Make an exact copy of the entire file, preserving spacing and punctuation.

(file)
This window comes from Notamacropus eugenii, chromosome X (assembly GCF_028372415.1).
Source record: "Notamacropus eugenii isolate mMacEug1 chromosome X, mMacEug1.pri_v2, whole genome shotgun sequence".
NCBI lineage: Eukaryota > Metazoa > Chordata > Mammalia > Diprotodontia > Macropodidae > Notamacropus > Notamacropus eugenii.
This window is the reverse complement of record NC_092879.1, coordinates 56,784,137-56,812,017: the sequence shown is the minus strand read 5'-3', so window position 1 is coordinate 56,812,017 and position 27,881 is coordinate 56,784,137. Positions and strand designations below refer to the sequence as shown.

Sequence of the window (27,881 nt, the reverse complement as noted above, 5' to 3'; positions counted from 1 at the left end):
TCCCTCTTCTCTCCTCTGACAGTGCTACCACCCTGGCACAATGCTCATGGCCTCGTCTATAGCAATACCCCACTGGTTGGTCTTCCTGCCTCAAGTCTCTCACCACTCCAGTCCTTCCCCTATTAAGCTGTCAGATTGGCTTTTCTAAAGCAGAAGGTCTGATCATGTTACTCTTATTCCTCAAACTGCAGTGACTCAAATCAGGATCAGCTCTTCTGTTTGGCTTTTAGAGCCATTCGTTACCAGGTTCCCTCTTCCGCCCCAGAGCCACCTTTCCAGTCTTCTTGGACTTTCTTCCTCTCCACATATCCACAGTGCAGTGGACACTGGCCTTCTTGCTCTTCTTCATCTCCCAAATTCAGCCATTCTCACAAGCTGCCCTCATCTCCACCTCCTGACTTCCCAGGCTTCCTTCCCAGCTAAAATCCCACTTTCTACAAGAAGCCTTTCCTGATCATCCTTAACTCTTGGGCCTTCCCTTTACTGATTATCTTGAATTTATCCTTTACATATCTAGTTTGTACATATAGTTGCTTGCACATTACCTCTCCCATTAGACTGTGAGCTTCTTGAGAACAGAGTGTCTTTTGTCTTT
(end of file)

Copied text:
This window comes from Notamacropus eugenii, chromosome X (assembly GCF_028372415.1).
Source record: "Notamacropus eugenii isolate mMacEug1 chromosome X, mMacEug1.pri_v2, whole genome shotgun sequence".
NCBI lineage: Eukaryota > Metazoa > Chordata > Mammalia > Diprotodontia > Macropodidae > Notamacropus > Notamacropus eugenii.
This window is the reverse complement of record NC_092879.1, coordinates 56,784,137-56,812,017: the sequence shown is the minus strand read 5'-3', so window position 1 is coordinate 56,812,017 and position 27,881 is coordinate 56,784,137. Positions and strand designations below refer to the sequence as shown.

Sequence of the window (27,881 nt, the reverse complement as noted above, 5' to 3'; positions counted from 1 at the left end):
TCCCTCTTCTCTCCTCTGACAGTGCTACCACCCTGGCACAATGCTCATGGCCTCGTCTATAGCAATACCCCACTGGTTGGTCTTCCTGCCTCAAGTCTCTCACCACTCCAGTCCTTCCCCTATTAAGCTGTCAGATTGGCTTTTCTAAAGCAGAAGGTCTGATCATGTTACTCTTATTCCTCAAACTGCAGTGACTCAAATCAGGATCAGCTCTTCTGTTTGGCTTTTAGAGCCATTCGTTACCAGGTTCCCTCTTCCGCCCCAGAGCCACCTTTCCAGTCTTCTTGGACTTTCTTCCTCTCCACATATCCACAGTGCAGTGGACACTGGCCTTCTTGCTCTTCTTCATCTCCCAAATTCAGCCATTCTCACAAGCTGCCCTCATCTCCACCTCCTGACTTCCCAGGCTTCCTTCCCAGCTAAAATCCCACTTTCTACAAGAAGCCTTTCCTGATCATCCTTAACTCTTGGGCCTTCCCTTTACTGATTATCTTGAATTTATCCTTTACATATCTAGTTTGTACATATAGTTGCTTGCACATTACCTCTCCCATTAGACTGTGAGCTTCTTGAGAACAGAGTGTCTTTTGTCTTT